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Twin engines helping to boost Oman's economy
OMAN'S golden sand dunes and expansive deserts make the oldest independent state in the Arab world a unique winter destination. Strong support from the tourism sector has made the winter tourist season - which starts from October to end-April - the country's most popular season.
Temperatures can reach up to 45 degrees Celsius in warmer seasons, but the balmy weather starts to dip as October approaches, enticing tourists to 3,165-km long coasts, mountains and plains that are best enjoyed in the cooler months.
Saleh bin Ali Al Khaifi, Director of Tourism Promotion and Marketing at the Ministry of Tourism, tells the Times of Oman that "the intensification of the promotional drive" for the winter season raised profitability for companies, hotels and small- and medium-sized enterprises.
"It has also resulted in an increase in the arrival of tourists, leading to rise in tourism revenues," the director adds.
By the end of 2018, the number of hotel establishments in Oman was 412, with a total of 22,182 rooms.
The Ministry of Information says that in 2018 and 2019, 55 new hotel projects - ranging from one- to five-star facilities - will be completed. Furthermore, four camping sites are scheduled to be opened by 2019. The expansion of facilities for tourism is meant to deal with the increasing number of tourists to Oman.
In 2017, 3.3 million visitors visited the Sultanate in a 12-month period, up 3.5 per cent in 2016, according to the Ministry of Information. It says: "These positive developments are a direct outcome of the Sultanate's economic diversification policies, in which strong new support is coming from the tourism sector."
Oman's tourism strategy is to develop 14 tourist resort complexes throughout the Sultanate, and it is currently in Phase 1, which began in 2016 and is slated to be completed by 2020.
Zakariya Al Saadi, Oman's Consul-General to Singapore, tells The Business Times: "Tourism is one element of diversification, a policy that Oman's government is enhancing."
Key highlights for visitors planning a trip to Oman include its annual Muscat Festival, which recognises the heritage and unique identity of Omani society.
The festival features creative talent including poets and writers, among others, who will showcase their art through a series of lectures, literary seminars, poetry recitals and other cultural events.
2020's edition will be a greater extravaganza, as the Muscat Municipality announced in May that private-sector companies will be able to invest in and organise the Muscat Festival 2020.
The festival starts on Jan 16 and runs until Feb 15, with events being held in Naseem Park, Al Amerat Park and the Al Madina Auditorium in Qurum.
The Sultanate is serious about becoming a global logistics hub, having set up government holding company Oman Global Logistics Group (ASYAD) in June 2016.
The group oversees constituent companies of the logistics sector that the government is a direct owner or shareholder of. This includes road, rail and sea transport firms, and ports, among others.
Oman is in a strategic position with good traffic, with access to the Sea of Oman, the Arabian Sea, and the Indian Ocean.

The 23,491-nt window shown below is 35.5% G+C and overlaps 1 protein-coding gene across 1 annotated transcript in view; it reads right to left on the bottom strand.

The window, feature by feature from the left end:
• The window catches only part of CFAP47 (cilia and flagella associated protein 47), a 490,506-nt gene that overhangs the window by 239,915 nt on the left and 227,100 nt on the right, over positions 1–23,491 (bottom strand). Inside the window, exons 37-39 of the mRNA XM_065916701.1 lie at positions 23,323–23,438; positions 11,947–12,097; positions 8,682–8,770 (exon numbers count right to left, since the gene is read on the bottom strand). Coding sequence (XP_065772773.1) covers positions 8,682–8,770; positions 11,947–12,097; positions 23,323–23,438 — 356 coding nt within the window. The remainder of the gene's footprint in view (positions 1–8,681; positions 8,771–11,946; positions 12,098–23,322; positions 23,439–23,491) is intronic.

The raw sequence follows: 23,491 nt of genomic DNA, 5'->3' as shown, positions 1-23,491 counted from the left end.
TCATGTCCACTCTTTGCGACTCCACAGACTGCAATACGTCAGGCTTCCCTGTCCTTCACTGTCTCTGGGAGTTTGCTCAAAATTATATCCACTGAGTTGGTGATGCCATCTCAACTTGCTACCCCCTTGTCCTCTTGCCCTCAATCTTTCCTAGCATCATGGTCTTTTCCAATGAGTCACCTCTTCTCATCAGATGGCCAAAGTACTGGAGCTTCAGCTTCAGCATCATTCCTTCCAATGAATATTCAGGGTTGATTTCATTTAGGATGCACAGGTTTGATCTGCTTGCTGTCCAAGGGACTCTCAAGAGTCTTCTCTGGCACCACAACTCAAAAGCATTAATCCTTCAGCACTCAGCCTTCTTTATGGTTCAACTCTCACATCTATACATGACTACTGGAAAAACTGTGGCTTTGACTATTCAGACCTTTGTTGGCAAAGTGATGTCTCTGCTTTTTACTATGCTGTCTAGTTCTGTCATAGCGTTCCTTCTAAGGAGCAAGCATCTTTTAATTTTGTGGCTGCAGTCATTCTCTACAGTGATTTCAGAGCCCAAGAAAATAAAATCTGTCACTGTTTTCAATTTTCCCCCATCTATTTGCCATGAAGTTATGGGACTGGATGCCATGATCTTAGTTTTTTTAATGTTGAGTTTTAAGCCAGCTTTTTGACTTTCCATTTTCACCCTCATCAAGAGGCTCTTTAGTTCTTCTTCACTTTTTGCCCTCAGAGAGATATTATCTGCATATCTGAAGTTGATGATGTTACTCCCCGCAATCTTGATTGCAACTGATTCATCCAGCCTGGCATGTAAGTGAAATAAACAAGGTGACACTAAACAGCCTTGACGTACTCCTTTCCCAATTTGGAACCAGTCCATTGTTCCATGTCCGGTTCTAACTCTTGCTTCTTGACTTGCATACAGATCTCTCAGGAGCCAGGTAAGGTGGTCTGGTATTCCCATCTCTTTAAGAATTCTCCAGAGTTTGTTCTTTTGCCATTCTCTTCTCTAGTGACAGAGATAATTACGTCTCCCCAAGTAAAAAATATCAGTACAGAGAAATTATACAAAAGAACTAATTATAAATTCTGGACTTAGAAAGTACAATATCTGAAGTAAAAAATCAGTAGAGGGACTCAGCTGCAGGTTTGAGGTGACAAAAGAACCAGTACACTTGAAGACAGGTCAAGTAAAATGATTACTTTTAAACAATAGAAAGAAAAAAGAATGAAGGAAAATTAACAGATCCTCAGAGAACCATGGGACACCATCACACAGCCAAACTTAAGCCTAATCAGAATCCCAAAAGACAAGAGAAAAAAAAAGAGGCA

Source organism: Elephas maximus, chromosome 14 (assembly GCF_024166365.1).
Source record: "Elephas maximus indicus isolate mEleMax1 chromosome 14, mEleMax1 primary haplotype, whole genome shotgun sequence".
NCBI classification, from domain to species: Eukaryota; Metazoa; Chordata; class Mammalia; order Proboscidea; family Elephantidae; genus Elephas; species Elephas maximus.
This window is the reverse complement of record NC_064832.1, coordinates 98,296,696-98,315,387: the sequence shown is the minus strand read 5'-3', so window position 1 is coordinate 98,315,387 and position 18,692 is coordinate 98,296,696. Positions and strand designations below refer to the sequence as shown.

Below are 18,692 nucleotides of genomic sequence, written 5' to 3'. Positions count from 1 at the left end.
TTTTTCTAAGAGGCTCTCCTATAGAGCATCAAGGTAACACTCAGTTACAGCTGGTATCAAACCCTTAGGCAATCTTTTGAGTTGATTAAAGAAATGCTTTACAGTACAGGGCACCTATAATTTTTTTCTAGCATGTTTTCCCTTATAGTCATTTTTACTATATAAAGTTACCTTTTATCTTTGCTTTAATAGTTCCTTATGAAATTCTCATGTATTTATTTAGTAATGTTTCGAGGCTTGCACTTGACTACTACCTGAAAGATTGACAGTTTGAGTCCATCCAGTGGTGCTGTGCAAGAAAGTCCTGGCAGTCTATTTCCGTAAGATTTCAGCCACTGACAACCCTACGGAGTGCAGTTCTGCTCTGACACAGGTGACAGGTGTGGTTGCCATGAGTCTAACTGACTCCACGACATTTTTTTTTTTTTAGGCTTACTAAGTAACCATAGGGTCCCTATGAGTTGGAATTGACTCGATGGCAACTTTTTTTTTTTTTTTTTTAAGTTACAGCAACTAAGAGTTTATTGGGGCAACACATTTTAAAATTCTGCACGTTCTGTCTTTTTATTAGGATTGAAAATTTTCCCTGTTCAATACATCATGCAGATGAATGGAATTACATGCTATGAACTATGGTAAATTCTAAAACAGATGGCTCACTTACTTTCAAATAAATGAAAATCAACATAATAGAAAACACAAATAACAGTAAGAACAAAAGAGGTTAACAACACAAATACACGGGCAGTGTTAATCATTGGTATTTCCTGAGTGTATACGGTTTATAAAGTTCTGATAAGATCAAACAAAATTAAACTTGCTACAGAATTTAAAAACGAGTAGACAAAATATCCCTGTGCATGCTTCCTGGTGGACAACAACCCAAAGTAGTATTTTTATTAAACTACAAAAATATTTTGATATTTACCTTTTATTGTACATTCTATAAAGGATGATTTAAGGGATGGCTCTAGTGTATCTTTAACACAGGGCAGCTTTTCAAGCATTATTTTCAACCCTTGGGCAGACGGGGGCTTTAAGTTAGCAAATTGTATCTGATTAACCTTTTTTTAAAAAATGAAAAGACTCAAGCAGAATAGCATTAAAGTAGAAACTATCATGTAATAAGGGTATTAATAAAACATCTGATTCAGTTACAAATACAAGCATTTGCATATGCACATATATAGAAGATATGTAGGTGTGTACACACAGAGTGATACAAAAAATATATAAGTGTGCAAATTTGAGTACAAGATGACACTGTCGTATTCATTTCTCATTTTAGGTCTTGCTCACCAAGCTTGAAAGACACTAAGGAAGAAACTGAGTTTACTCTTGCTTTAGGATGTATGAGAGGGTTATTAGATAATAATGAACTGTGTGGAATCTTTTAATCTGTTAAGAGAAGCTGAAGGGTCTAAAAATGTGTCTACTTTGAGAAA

As part of its logistics strategy, known as SOLS 2040 or Sultanate of Oman Logistics Strategy 2040, Oman has been working to develop its ports to attract investment.
The Ministry of Information notes: "Ports are a mainstay of the logistics sector, and the Sultanate's port network consists of four main facilities - the Sultan Qaboos Port, Sohar Port, Salalah Port and Duqm Port".
Enterprise Singapore has noted that the 4,500-ha Sohar Port and Freezone, which has more than US$26 billion in investments, provide business opportunities for Singapore companies. Firms can look for such opportunities in four main clusters - logistics, metals, petrochemicals and the Food Zone.
The Food Zone is meant to be the region's first dedicated agro bulk terminal, with integrated facilities for food manufacturing, packaging and food logistics.
The Duqm port is also of interest to Singapore companies, as it is near international shipping lanes, with access to Asian and African markets, says the Ministry of Information. The multi-purpose port, with a 7-km long breakwater, 18-m port basin and 19-m entrance channel, is "a major income-generating project for the national economy, contributing strongly to the goal of diversification", the Ministry adds.
There is also an element of tourism in the port network, seen in the Sultan Qaboos Port. Under the plan, the area is set to become a centre for tourist and cultural activities, with the aim of attracting investment in the tourism and real estate sectors.
The Oman Tourism Development Company, known as Omran, will implement the overall development plan to convert the Sultan Qaboos Port into a tourist port, while an ASYAD-affiliated port company will manage operations.
The Sultan Qaboos Port district is set to be a lively destination, featuring hotels and glitzy malls, with a touch of culture in the form of art galleries and museums.
The Ministry of Information says: "Under the supervision of the Ministry of Transport and Communications, SOLS is operating on the premise that the logistics sector will, by 2040, be contributing some 14 billion Omani rial (S$49.5 billion) to gross domestic product."